• Use honey or lozenges to soothe your throat. Putting honey in hot tea or using cough drops can help lubricate your throat and keep it from feeling irritated.
  • Limit or avoid smoking. Smoking deprives your throat of moisture and can damage your vocal cords, which consistently increases your risk of laryngitis.
  • Drink at least 64 ounces of water every day. Water helps keep you hydrated, which can lubricate the vocal cords and make sure the mucus in your throat stays thin and watery, which eases the movement of your vocal cords and make the mucus easier to drain.
  • Cut back on coffee and alcohol. Drinking too much of either of these substances can reduce the amount of water in your body and dehydrate you. Your body uses stores of water to moisten your throat and vocal cords, so the more hydrated you are, the better.
  • Limit how often you clear your throat. Clearing your throat creates a sudden, violent vibration of your vocal cords that can damage them or make swelling more uncomfortable. It also becomes a vicious cycle: When you clear your throat, the tissue becomes raw from the injury and your throat reacts by producing more mucus, so you’ll probably want to clear your throat again soon after.
  • Try to prevent upper respiratory tract infections. Wash your hands as frequently as you can, and don’t share items or make physical contact with people who have colds or the flu.

Short-term, or acute, forms of laryngitis caused by minor injury or by mild infections don’t last long. The average case of acute laryngitis lasts less than 3 weeks.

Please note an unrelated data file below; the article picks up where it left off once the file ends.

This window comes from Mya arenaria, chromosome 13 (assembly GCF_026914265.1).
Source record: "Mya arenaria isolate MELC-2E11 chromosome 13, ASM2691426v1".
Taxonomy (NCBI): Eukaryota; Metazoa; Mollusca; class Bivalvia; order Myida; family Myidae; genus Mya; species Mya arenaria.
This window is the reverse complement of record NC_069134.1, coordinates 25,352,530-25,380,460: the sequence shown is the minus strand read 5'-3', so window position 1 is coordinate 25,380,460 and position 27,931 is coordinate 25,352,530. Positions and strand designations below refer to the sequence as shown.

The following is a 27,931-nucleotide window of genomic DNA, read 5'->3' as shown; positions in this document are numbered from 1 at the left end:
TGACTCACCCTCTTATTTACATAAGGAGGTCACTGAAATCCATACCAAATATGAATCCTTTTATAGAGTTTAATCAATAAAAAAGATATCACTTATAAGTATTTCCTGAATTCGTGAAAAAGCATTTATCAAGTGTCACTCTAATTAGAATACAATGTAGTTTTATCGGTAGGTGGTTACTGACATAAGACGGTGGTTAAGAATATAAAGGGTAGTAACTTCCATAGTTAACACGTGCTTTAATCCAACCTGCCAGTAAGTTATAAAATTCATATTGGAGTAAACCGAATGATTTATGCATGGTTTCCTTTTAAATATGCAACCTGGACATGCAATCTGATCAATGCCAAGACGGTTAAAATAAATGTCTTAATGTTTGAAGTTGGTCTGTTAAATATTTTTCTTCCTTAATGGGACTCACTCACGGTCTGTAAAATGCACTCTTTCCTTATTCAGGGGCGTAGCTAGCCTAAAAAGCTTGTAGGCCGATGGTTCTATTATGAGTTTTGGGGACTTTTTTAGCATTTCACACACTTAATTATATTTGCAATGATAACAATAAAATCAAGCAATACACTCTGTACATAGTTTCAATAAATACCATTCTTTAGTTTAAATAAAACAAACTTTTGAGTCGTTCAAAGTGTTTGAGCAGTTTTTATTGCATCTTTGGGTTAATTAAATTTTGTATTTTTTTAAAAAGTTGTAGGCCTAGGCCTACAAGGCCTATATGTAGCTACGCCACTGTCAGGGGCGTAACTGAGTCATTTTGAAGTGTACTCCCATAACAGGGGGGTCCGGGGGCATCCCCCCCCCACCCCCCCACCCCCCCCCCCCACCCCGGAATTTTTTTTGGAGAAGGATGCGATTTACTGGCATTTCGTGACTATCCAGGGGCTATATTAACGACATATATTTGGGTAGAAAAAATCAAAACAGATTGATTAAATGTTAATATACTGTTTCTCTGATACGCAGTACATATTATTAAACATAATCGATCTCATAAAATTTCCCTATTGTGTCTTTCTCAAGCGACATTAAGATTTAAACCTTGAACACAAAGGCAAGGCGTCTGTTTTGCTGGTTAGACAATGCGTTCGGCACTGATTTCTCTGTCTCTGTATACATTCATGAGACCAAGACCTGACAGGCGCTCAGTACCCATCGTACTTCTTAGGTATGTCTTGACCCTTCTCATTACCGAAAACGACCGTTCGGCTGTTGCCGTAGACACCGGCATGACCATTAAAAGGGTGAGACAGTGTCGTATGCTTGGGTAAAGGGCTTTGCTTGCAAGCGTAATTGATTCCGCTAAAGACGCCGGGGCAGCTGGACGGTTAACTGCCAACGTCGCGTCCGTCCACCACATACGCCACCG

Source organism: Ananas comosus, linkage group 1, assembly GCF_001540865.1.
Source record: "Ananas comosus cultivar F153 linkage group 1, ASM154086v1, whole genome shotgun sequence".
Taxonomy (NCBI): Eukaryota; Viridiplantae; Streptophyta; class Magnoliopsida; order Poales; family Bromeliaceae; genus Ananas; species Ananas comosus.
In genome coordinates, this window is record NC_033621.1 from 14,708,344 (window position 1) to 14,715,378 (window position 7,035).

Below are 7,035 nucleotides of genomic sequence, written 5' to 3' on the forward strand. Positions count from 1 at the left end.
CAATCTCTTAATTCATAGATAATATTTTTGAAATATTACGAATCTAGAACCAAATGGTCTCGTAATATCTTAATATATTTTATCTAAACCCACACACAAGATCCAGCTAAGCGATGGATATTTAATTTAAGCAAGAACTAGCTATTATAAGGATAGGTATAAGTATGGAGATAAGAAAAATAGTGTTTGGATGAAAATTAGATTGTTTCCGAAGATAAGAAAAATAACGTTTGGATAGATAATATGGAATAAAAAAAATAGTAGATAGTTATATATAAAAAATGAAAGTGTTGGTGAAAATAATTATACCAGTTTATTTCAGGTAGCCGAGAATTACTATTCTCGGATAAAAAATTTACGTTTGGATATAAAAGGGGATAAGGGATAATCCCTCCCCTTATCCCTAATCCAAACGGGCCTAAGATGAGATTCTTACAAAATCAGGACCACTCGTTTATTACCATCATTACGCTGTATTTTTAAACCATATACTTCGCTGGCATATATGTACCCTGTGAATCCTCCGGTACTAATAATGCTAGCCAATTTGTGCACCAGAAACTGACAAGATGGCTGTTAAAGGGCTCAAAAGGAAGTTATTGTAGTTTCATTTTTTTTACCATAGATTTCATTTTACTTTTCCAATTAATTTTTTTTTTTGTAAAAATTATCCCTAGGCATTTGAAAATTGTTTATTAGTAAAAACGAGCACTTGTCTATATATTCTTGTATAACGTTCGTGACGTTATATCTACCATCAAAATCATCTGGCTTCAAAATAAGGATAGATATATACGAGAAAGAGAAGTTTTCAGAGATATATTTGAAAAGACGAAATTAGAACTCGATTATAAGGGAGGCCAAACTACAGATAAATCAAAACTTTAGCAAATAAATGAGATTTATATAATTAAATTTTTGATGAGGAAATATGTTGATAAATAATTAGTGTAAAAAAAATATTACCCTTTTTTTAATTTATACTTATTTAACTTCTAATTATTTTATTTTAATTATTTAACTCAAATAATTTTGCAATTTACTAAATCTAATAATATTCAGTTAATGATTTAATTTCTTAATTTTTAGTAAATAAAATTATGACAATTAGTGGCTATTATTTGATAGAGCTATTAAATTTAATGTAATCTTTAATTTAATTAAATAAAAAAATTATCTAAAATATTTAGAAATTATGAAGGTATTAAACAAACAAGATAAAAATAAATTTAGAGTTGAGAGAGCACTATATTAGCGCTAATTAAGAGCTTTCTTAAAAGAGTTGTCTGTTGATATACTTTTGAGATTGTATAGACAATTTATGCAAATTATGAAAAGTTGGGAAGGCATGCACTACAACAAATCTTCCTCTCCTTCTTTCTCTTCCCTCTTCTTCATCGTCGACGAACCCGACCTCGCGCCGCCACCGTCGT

Acute laryngitis can go away much more quickly if you rest your voice or treat the infection soon after it’s been diagnosed. This type can be contagious but is usually easier to treat.

Long-term forms of laryngitis can be harder to treat. Chronic laryngitis, which is laryngitis for over 3 weeks in duration, usually happens when your larynx has been permanently damaged or is constantly affected by:

  • exposure to cigarette smoke
  • inhaling harsh chemicals or fumes in an industrial workplace
  • having long-term sinus inflammation, which may or may not be from an infection, that can affect the throat through post-nasal drip
  • drinking too much alcohol
  • gastroesophageal reflux disease (GERD)
  • consistent speaking, singing, or shouting

Chronic laryngitis can sometimes persist for months or more if you don’t treat the underlying cause.

This type isn’t usually contagious, but untreated chronic laryngitis can result in the growth of nodules or polyps on your vocal cords. These can make it harder to speak or sing and can sometimes become cancerous.

Seek immediate medical help if you notice any of the following, especially if your young child has laryngitis:

  • You make high-pitched sounds when you breathe in and out, known as stridor.
  • You have trouble breathing or swallowing.
  • Your fever is above 103°F (39.4 C).
  • You are coughing up blood.
  • You have severe and increasing throat pain.

Laryngitis doesn’t usually last long and can typically be treated by resting your voice. In some cases, you’ll need antibiotics to help fight off infections.

See your doctor if your laryngitis lasts for more than 3 weeks and if you notice any other symptoms like persistent fever or unusual discharge.

If you notice any new lumps around your throat, even after the symptoms of laryngitis have gone away, you may want to make a doctor’s appointment. If your laryngitis is caused by an underlying issue, you’ll need to treat the cause before the condition will fully go away.